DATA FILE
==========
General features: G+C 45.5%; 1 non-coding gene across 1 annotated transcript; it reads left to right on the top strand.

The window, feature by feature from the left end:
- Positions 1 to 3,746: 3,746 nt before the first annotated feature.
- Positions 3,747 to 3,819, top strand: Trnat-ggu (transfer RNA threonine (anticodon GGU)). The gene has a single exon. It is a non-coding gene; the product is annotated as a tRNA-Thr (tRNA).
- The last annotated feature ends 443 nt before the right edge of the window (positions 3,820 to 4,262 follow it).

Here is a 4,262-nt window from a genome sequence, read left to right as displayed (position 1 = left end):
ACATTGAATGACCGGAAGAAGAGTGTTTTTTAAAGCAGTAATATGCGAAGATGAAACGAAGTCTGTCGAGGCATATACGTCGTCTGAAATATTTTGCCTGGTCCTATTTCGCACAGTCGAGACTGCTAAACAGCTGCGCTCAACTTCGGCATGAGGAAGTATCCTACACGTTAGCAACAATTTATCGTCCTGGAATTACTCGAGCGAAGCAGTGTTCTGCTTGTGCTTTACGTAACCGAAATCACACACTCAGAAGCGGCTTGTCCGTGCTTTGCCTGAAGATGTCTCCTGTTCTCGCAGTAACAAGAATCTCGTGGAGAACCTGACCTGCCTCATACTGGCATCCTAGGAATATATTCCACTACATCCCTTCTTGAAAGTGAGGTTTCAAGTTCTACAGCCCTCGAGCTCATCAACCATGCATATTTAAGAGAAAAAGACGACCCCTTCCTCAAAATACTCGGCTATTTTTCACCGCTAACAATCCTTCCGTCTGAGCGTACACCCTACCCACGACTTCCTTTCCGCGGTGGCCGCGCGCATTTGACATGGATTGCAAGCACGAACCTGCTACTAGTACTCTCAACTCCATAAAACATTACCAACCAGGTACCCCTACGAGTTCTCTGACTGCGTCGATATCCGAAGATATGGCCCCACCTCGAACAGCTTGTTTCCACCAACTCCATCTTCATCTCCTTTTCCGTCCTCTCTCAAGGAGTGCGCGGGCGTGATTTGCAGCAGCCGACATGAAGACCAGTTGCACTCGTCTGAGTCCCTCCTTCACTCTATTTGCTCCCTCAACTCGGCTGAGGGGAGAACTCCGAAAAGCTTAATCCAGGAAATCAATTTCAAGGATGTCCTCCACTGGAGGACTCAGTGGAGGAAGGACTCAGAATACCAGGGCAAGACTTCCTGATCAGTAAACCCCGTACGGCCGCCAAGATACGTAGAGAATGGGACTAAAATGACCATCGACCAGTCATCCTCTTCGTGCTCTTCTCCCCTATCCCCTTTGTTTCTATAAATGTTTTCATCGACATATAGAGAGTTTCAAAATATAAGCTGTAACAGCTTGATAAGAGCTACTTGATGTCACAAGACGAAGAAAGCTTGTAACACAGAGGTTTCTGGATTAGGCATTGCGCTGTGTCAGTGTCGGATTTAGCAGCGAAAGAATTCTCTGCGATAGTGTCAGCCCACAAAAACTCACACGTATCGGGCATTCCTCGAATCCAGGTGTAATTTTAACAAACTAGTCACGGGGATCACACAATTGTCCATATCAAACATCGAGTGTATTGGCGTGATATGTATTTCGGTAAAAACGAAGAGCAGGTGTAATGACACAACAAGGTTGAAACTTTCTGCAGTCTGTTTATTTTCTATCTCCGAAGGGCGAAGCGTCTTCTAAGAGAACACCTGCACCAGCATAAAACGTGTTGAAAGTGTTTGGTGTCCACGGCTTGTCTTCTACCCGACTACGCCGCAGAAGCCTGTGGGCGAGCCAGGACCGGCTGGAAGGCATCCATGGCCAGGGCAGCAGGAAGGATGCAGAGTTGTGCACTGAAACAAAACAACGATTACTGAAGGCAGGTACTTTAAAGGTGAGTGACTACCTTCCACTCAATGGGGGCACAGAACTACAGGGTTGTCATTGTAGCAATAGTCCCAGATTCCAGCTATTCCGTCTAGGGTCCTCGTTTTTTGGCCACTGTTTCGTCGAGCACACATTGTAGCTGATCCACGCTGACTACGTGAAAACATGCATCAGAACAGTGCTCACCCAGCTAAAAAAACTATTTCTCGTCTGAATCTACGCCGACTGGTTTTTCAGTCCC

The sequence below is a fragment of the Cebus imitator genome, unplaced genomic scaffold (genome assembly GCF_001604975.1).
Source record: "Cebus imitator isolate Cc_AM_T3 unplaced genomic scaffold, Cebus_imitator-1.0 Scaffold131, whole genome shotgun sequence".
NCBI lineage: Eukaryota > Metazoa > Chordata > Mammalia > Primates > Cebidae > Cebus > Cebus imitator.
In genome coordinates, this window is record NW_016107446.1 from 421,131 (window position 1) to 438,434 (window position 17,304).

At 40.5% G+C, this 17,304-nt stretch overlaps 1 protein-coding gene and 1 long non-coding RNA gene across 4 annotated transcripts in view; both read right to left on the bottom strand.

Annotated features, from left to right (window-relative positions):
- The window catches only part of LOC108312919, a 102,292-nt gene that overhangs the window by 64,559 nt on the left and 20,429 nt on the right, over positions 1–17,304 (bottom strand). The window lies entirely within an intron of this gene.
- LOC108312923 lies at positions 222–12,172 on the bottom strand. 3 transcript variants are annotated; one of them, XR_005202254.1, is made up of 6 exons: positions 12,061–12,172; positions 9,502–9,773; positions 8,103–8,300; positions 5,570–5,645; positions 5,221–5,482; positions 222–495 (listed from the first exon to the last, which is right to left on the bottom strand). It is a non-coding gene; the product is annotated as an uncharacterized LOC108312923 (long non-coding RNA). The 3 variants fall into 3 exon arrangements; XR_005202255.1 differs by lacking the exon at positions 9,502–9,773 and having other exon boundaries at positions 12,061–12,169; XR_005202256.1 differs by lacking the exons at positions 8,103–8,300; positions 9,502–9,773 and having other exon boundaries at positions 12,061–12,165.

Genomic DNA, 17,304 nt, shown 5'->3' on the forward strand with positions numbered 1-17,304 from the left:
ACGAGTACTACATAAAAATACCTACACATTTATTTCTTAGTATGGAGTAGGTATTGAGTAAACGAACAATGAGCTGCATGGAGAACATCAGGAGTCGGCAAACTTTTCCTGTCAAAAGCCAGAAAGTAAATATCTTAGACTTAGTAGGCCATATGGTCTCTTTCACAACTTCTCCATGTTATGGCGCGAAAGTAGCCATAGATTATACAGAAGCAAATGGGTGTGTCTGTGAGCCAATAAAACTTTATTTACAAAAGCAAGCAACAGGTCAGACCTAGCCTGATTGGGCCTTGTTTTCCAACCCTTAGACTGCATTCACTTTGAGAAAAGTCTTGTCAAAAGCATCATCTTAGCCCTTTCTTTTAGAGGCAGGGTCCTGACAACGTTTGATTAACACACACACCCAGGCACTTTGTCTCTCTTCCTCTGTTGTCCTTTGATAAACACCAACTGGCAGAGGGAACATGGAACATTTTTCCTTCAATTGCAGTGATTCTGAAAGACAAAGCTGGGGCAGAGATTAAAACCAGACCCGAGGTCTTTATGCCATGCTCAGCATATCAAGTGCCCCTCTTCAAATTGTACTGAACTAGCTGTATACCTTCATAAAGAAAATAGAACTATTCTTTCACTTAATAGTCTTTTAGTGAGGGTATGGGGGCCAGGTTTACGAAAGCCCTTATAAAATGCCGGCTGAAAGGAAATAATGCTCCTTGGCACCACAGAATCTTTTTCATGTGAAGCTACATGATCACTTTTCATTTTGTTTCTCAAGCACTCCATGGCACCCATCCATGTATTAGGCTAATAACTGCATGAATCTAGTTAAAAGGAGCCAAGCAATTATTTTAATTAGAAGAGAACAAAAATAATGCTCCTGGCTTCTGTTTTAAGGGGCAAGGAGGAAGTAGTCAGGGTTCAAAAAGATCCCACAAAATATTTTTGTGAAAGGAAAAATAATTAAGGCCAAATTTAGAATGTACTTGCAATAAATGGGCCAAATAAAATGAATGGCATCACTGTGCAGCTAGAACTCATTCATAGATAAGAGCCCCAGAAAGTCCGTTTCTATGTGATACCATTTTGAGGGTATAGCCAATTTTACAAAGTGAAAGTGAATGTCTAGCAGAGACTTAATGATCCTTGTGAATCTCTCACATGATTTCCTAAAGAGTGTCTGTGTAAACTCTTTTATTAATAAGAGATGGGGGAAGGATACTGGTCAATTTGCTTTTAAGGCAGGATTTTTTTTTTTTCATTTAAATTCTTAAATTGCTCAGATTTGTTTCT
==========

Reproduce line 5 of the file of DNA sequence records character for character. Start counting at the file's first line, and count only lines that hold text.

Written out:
- The last annotated feature ends 443 nt before the right edge of the window (positions 3,820 to 4,262 follow it).